CALGARY, AB -- As a regional scout for Red Line Report and a contributor for the New England Hockey Journal and the New York Hockey Journal, Kirk Luedeke has seen his fair share of Bill Arnold over the years.
The Calgary Flames 2010 fourth round pick has spent the last three years at Boston College and has largely flown under the radar with Flames fans despite posting decent numbers each season. However, for those who regularly attend games in Hockey East - like Luedeke - Arnold's progression over the last few years has been very impressive.
"He's the rare collegian who has tallied double-digit goals in each of his three NCAA seasons, so there is an element of being underrated there for Arnold," Luedeke told CalgaryFlames.com in an email. "Some of it has to do with the fact that he's been overshadowed by big names like Cam Atkinson, Chris Kreider, and now Johnny Gaudreau. More of that probably has to do with where he was picked- 108th overall - and the fact that he plays out in Hockey East.
"Billy was a highly-regarded prep player at Nobles (Noble & Greenough School) before he joined the U.S. National Team. He's grown tremendously under head coach Jerry York and that Boston College coaching staff both in terms of the development of his skills, but with his fitness and dedication to building his body towards an effective pro career."
Arnold has put countless hours into his conditioning and skating over the last three years and is reaping the benefits. A self-described two-way center who prides himself in his defensive play, the Needham, MA native has seen his offensive role grow each season.
In the 2012-13 season, Arnold sat 10th in Hockey East scoring with 17 goals and 35 points in 38 games and was utilized frequently on the power play. The 21 year-old registered 11 points (5 goals, 6 assists) with the man advantage and was a constant menace for the opposition to defend against thanks to his bull-in-a-china-shop play in front of the net.
"He's a solid two-way player whose versatility will serve him well at the next level," Luedeke noted. "I'm not sure if he can be a big-time offensive producer at the NHL level, but he earned the trust of the BC coaches early on, and has steadily progressed each year. He's a smart, industrious player who has improved his skating and is someone the team counts on in all situations."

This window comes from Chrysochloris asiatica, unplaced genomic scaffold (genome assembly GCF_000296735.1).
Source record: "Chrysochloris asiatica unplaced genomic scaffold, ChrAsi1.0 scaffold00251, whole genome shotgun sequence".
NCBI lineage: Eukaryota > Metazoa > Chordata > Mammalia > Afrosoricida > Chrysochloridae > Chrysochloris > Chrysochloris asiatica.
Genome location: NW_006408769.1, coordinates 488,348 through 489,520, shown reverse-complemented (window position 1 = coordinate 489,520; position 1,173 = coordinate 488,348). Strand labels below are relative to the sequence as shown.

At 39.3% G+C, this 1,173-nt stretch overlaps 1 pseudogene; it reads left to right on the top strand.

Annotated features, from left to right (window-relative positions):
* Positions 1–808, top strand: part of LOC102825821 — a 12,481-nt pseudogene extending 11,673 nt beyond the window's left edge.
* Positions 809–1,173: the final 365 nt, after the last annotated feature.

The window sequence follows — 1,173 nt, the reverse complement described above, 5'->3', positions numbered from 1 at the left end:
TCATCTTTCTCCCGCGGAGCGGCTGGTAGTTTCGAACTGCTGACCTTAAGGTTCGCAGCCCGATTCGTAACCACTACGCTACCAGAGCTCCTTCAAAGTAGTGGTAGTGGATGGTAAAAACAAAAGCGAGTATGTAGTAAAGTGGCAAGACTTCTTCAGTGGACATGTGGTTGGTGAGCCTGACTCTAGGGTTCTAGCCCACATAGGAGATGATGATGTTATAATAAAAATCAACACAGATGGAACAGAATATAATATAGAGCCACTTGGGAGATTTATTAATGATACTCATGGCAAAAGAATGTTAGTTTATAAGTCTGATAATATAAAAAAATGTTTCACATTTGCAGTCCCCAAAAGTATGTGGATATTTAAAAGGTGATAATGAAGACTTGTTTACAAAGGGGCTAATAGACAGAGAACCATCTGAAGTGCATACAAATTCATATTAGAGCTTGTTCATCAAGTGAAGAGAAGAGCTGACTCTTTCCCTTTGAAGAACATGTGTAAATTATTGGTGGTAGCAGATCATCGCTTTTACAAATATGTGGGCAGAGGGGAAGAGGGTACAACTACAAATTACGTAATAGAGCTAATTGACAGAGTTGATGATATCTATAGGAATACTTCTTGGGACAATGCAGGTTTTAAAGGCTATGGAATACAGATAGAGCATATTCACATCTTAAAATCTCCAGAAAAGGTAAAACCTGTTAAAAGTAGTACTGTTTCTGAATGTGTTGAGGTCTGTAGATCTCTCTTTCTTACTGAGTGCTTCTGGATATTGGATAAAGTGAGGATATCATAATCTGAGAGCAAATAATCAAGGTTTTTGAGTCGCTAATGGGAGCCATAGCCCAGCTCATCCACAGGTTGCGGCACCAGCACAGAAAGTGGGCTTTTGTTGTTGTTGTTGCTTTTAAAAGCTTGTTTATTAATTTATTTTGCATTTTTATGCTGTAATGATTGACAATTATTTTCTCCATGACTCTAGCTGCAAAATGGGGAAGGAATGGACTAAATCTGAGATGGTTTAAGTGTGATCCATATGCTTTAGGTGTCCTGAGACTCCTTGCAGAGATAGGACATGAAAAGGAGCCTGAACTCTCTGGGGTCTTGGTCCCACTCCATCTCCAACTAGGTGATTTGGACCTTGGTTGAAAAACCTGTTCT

While Arnold posted an impressive 10 goals and 20 points in his freshman season with the Eagles, Luedeke saw a big shift in his development after the pivot participated in the 2012 World Junior Championship. The Americans didn't fair well in the tournament - finishing seventh - but the experience seemed to push Arnold's progression into high gear.
He scored 3 goals and ended up with 6 points in 6 games for the Americans and when he arrived back in Boston, his confidence was noticeable. The then-sophomore played the hero for the Eagles in the 2012 Beanpot tournament, scoring the game-winner against Boston University and was a point-per-game player in the 2012 Frozen Four, where Boston College captured the NCAA Championship.
Luedeke feels that extra jump came from his time at the World Junior Championship.
"I believe that confidence can have a huge impact on a young player's game. Mark Recchi once told me that his success in making Team Canada's 1988 World Junior squad was when he first truly began thinking he could make it to the NHL. Up to that point, Recchi had not even been drafted, so for a kid like Arnold, who was a middle of the pack kind of pick and prospect, he beat out some of the bigger USA names at camp.
"For him to then go on to put up a point-per-game, I can only guess it kick-started his belief in himself and served notice he can score goals and be counted on to provide consistent offence. You have seen that carried over in his play since: the hard work, the opportunistic play, the ability to compete in any role."
Arnold is headed back to Boston College for his senior season and with the graduation of several players last spring, he will once again take on a bigger role with the club. He and his fellow Flames prospect Johnny Gaudreau will likely carry the Eagles offensively and provide leadership to the freshman class joining the team in the fall.
"I decided I wanted to stay at BC for four years and get my degree," the communications major stated. "Hopefully the next year, the Flames want to sign me and I'll be back (at development camp)."
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